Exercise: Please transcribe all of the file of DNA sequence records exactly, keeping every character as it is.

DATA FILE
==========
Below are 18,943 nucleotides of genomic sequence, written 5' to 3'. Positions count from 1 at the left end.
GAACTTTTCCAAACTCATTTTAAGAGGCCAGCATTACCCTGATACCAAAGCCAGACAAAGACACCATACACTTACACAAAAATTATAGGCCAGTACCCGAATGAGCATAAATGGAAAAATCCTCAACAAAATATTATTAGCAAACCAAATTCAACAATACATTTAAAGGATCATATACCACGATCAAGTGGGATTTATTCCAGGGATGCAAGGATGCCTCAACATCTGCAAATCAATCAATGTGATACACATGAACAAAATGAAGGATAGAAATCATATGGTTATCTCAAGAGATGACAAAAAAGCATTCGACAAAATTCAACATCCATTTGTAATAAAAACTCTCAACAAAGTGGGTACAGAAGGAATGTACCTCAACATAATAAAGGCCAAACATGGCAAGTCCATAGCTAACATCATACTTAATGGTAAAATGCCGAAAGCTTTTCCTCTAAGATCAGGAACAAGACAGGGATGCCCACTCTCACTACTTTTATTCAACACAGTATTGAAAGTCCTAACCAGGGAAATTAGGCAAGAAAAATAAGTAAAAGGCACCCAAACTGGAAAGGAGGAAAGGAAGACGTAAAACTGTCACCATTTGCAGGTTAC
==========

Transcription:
Below are 18,943 nucleotides of genomic sequence, written 5' to 3'. Positions count from 1 at the left end.
GAACTTTTCCAAACTCATTTTAAGAGGCCAGCATTACCCTGATACCAAAGCCAGACAAAGACACCATACACTTACACAAAAATTATAGGCCAGTACCCGAATGAGCATAAATGGAAAAATCCTCAACAAAATATTATTAGCAAACCAAATTCAACAATACATTTAAAGGATCATATACCACGATCAAGTGGGATTTATTCCAGGGATGCAAGGATGCCTCAACATCTGCAAATCAATCAATGTGATACACATGAACAAAATGAAGGATAGAAATCATATGGTTATCTCAAGAGATGACAAAAAAGCATTCGACAAAATTCAACATCCATTTGTAATAAAAACTCTCAACAAAGTGGGTACAGAAGGAATGTACCTCAACATAATAAAGGCCAAACATGGCAAGTCCATAGCTAACATCATACTTAATGGTAAAATGCCGAAAGCTTTTCCTCTAAGATCAGGAACAAGACAGGGATGCCCACTCTCACTACTTTTATTCAACACAGTATTGAAAGTCCTAACCAGGGAAATTAGGCAAGAAAAATAAGTAAAAGGCACCCAAACTGGAAAGGAGGAAAGGAAGACGTAAAACTGTCACCATTTGCAGGTTAC